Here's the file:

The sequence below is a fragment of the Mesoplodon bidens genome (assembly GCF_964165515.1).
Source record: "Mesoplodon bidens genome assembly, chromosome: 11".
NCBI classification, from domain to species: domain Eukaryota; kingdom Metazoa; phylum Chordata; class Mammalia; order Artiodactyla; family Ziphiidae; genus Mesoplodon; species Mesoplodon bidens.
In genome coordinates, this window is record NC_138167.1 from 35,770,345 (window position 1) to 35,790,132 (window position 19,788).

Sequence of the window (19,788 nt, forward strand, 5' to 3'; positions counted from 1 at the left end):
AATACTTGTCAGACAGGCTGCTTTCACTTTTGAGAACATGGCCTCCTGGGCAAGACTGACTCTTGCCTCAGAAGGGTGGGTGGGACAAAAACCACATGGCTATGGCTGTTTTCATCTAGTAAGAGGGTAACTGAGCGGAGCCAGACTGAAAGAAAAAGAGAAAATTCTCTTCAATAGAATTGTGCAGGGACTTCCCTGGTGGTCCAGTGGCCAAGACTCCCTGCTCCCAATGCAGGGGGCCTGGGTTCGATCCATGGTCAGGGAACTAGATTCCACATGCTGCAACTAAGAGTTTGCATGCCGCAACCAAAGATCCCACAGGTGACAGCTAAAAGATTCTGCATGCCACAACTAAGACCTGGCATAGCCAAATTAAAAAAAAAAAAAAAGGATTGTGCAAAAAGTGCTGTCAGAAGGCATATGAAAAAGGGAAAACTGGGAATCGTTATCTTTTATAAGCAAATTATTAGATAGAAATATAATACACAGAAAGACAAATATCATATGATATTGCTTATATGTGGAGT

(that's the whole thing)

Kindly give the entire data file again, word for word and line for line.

The sequence below is a fragment of the Mesoplodon bidens genome (assembly GCF_964165515.1).
Source record: "Mesoplodon bidens genome assembly, chromosome: 11".
NCBI classification, from domain to species: domain Eukaryota; kingdom Metazoa; phylum Chordata; class Mammalia; order Artiodactyla; family Ziphiidae; genus Mesoplodon; species Mesoplodon bidens.
In genome coordinates, this window is record NC_138167.1 from 35,770,345 (window position 1) to 35,790,132 (window position 19,788).

Sequence of the window (19,788 nt, forward strand, 5' to 3'; positions counted from 1 at the left end):
AATACTTGTCAGACAGGCTGCTTTCACTTTTGAGAACATGGCCTCCTGGGCAAGACTGACTCTTGCCTCAGAAGGGTGGGTGGGACAAAAACCACATGGCTATGGCTGTTTTCATCTAGTAAGAGGGTAACTGAGCGGAGCCAGACTGAAAGAAAAAGAGAAAATTCTCTTCAATAGAATTGTGCAGGGACTTCCCTGGTGGTCCAGTGGCCAAGACTCCCTGCTCCCAATGCAGGGGGCCTGGGTTCGATCCATGGTCAGGGAACTAGATTCCACATGCTGCAACTAAGAGTTTGCATGCCGCAACCAAAGATCCCACAGGTGACAGCTAAAAGATTCTGCATGCCACAACTAAGACCTGGCATAGCCAAATTAAAAAAAAAAAAAAAGGATTGTGCAAAAAGTGCTGTCAGAAGGCATATGAAAAAGGGAAAACTGGGAATCGTTATCTTTTATAAGCAAATTATTAGATAGAAATATAATACACAGAAAGACAAATATCATATGATATTGCTTATATGTGGAGT